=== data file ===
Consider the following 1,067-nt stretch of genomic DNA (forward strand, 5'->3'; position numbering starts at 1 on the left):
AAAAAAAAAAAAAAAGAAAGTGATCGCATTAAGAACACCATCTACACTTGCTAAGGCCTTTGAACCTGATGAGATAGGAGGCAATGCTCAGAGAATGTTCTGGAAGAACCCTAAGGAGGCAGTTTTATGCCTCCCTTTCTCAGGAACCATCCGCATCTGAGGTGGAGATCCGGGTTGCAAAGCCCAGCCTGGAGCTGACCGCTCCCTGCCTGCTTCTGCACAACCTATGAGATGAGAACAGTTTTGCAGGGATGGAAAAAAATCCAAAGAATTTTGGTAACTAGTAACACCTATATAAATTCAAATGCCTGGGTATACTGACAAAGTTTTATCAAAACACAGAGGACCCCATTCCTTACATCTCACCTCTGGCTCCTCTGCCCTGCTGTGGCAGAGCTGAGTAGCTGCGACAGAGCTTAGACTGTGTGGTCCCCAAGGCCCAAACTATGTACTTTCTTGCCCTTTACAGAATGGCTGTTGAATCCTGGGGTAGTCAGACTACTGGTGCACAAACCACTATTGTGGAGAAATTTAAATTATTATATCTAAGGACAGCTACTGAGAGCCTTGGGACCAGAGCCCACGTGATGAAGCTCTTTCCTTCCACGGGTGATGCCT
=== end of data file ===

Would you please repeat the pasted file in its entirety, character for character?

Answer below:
Consider the following 1,067-nt stretch of genomic DNA (forward strand, 5'->3'; position numbering starts at 1 on the left):
AAAAAAAAAAAAAAAGAAAGTGATCGCATTAAGAACACCATCTACACTTGCTAAGGCCTTTGAACCTGATGAGATAGGAGGCAATGCTCAGAGAATGTTCTGGAAGAACCCTAAGGAGGCAGTTTTATGCCTCCCTTTCTCAGGAACCATCCGCATCTGAGGTGGAGATCCGGGTTGCAAAGCCCAGCCTGGAGCTGACCGCTCCCTGCCTGCTTCTGCACAACCTATGAGATGAGAACAGTTTTGCAGGGATGGAAAAAAATCCAAAGAATTTTGGTAACTAGTAACACCTATATAAATTCAAATGCCTGGGTATACTGACAAAGTTTTATCAAAACACAGAGGACCCCATTCCTTACATCTCACCTCTGGCTCCTCTGCCCTGCTGTGGCAGAGCTGAGTAGCTGCGACAGAGCTTAGACTGTGTGGTCCCCAAGGCCCAAACTATGTACTTTCTTGCCCTTTACAGAATGGCTGTTGAATCCTGGGGTAGTCAGACTACTGGTGCACAAACCACTATTGTGGAGAAATTTAAATTATTATATCTAAGGACAGCTACTGAGAGCCTTGGGACCAGAGCCCACGTGATGAAGCTCTTTCCTTCCACGGGTGATGCCT